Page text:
This 13-minute video and lesson plan are designed for students to analyze the aftermath of the 9/11 terrorist attacks and the public debate over the use of so-called enhanced interrogation techniques by U.S. officials and government contractors. Students will evaluate multiple perspectives from a mix of resources (video clips, a short film, documents and political cartoons) and classify arguments as being supportive, neutral or critical of government action.
Literature-Based Mock Trial Lessons
This literature based mock trial format provides a dynamic interactive opportunity for K-8 students to develop higher-level thinking skills, as well as gain a deeper understanding of the U.S. judicial system and constitutional principles. The Rendell Center’s Mock Trial framework is easy to follow, and its lesson plans – based on classic or classroom pieces of literature – provide teachers with the tools and guidance needed to help their class write and argue a mock trial, and actively take on the roles of defendant, lawyers, witnesses, jurors, and court officials.
9/11 and Civil Liberties
This lesson explores the challenges the United States faced as a result of the terrorist attacks on September 11, 2001, and examines the government’s response through the lens of protection and civil liberties. Students will consider the long-term effects of the emergency measures, their consequences and constitutionality, and how they might inform the balance between security and liberty today.
Court Shorts: Jury Service, Hands-on Justice
Jury service is an example of hands-on participation in democracy. In a five-minute video, 11 federal judges talk about jury service as an opportunity for citizens to be part of the judicial process that has an impact on daily life. The video, which deals with Constitutional principles and the practicalities of jury service, is part of the Court Shorts video series that includes installments on the rule of law and separation of powers.
Court Shorts: Trial by Jury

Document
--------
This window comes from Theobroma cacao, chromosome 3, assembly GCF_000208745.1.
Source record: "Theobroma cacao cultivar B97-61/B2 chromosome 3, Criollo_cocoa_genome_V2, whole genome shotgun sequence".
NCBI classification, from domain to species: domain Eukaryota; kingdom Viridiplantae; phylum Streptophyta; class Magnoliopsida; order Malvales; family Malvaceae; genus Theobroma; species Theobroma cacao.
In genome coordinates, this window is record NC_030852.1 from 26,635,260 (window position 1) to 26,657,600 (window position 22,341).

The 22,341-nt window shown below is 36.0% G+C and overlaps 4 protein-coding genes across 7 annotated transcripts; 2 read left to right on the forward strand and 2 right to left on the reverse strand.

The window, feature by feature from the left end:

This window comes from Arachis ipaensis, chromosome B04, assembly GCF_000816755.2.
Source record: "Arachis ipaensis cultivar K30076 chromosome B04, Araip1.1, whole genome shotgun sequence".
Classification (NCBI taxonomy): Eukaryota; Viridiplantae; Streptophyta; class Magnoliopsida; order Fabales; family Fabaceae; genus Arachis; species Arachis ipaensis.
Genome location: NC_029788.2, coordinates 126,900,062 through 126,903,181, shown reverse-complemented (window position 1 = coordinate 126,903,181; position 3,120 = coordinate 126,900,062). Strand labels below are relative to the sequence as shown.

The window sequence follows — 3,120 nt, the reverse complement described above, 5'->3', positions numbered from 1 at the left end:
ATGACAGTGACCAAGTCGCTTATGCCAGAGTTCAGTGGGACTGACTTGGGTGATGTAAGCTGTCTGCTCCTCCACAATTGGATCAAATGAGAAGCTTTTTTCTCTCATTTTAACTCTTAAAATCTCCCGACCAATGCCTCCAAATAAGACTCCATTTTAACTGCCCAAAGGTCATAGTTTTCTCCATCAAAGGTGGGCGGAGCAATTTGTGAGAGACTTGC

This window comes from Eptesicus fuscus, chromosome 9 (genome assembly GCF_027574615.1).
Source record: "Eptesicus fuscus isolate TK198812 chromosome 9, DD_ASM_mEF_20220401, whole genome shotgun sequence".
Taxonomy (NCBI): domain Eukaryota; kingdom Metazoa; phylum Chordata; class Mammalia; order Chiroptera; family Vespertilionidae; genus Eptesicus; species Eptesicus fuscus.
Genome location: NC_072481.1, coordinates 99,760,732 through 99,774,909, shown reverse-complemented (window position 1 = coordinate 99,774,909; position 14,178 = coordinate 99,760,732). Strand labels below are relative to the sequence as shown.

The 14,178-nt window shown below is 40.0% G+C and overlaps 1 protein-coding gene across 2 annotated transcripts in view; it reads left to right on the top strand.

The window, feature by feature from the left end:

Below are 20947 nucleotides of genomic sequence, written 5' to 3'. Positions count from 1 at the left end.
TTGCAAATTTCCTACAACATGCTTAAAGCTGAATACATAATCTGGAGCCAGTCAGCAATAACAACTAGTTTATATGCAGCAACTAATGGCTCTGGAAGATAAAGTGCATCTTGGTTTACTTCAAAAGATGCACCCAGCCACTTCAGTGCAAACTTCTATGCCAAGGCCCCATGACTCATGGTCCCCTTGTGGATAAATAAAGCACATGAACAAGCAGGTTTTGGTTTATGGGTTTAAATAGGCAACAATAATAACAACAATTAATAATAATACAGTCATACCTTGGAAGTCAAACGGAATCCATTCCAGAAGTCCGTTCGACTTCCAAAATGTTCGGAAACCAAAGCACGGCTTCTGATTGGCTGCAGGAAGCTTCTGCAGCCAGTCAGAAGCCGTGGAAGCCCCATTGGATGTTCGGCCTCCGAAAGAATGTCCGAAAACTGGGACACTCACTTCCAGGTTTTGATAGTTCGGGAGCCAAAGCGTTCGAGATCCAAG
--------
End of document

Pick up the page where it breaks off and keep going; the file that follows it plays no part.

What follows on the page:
Trial by Jury is a right guaranteed by the Sixth Amendment of the Constitution. In this episode of Founding Fundamentals, we focus on the phrase “impartial jury,” also known as a jury of your peers.
Court Shorts: Jury Service
Why is jury service important? What is the role of the jury? Jury service is the most direct way of participating in our democracy. In this video, students question federal judges from across the country on the basics of jury service.
Participate in the Judicial Process – Rule of Law
Review the facts, rulings, majority and minority opinions, and reasoning of these two landmark Fourteenth Amendment Supreme Court cases – Batson v. Kentucky and J.E.B. v. Alabama.
Sixth Amendment Activities
Apply landmark Supreme Court cases to contemporary scenarios related to your right to counsel and your right to a fair trial in the Sixth Amendment.
Citizens, who had served on juries, were asked how they would describe the experience from a personal point of view. Read their impressions and insights.
Quiz: Qualifications for Being a Juror
Read the following descriptions in this quiz and decide who should be able to serve on a jury and explain why. After you have recorded your initial impressions, review them with another student. Working together, the class will draft a list of characteristics that they think would qualify someone to serve, then compare them to the actual qualifications.